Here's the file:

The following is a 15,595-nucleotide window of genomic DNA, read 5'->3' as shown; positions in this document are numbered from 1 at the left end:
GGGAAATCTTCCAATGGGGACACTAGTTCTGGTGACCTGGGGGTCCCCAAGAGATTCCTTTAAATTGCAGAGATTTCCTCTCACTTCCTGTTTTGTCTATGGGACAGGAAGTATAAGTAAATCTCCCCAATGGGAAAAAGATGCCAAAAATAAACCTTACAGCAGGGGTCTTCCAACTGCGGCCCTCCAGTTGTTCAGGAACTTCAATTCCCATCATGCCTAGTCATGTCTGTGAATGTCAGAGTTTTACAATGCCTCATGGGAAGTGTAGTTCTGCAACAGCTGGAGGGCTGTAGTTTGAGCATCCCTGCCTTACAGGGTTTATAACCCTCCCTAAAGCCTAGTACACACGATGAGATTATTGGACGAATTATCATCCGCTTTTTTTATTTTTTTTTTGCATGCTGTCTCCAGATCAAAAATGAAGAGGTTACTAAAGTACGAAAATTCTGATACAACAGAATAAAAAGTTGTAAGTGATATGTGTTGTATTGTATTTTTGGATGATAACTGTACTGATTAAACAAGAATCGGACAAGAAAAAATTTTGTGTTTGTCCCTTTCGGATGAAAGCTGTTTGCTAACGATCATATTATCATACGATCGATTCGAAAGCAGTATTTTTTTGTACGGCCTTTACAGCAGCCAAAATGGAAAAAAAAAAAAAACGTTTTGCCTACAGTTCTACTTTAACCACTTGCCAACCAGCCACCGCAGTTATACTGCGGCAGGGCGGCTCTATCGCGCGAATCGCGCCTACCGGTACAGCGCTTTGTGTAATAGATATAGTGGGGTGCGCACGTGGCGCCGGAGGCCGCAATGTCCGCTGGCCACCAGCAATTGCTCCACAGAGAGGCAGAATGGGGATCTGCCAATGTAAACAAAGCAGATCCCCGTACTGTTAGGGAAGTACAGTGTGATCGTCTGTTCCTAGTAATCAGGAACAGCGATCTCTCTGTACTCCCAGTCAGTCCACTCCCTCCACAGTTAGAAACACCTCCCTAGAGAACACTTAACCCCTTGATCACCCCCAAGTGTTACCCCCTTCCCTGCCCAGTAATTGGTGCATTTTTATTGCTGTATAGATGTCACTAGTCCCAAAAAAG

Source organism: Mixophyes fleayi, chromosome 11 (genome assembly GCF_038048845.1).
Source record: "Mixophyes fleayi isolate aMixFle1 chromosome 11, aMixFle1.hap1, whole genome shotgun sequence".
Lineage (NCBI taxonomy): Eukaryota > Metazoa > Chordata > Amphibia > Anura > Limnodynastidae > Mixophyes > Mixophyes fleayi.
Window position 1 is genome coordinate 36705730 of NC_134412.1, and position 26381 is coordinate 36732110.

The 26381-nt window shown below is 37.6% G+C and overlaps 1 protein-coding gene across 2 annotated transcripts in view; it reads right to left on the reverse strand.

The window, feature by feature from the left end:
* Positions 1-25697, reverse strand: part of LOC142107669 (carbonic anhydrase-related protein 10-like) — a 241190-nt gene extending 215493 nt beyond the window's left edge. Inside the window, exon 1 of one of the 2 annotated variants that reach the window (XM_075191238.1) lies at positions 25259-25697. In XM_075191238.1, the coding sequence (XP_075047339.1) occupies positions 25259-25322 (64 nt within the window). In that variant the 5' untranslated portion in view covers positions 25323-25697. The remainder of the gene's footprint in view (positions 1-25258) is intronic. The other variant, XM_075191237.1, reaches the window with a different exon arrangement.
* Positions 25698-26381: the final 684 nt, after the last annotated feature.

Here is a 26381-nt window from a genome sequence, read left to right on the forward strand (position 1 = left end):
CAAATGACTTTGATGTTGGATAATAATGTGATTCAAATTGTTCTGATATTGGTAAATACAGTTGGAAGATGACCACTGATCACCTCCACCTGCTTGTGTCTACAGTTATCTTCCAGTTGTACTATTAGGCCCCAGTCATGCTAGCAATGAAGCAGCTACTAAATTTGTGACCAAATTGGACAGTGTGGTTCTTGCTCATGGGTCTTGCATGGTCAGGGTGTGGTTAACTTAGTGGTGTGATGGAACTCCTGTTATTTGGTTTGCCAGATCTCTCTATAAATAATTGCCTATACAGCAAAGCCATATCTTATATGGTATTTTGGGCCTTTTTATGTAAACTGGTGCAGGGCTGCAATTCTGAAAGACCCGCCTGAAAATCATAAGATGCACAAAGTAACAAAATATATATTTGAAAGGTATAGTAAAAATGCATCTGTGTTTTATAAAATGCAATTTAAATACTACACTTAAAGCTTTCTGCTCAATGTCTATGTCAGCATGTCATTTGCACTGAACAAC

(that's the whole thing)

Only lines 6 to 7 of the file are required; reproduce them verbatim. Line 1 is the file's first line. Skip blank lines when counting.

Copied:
Window position 1 is genome coordinate 36705730 of NC_134412.1, and position 26381 is coordinate 36732110.

The 26381-nt window shown below is 37.6% G+C and overlaps 1 protein-coding gene across 2 annotated transcripts in view; it reads right to left on the reverse strand.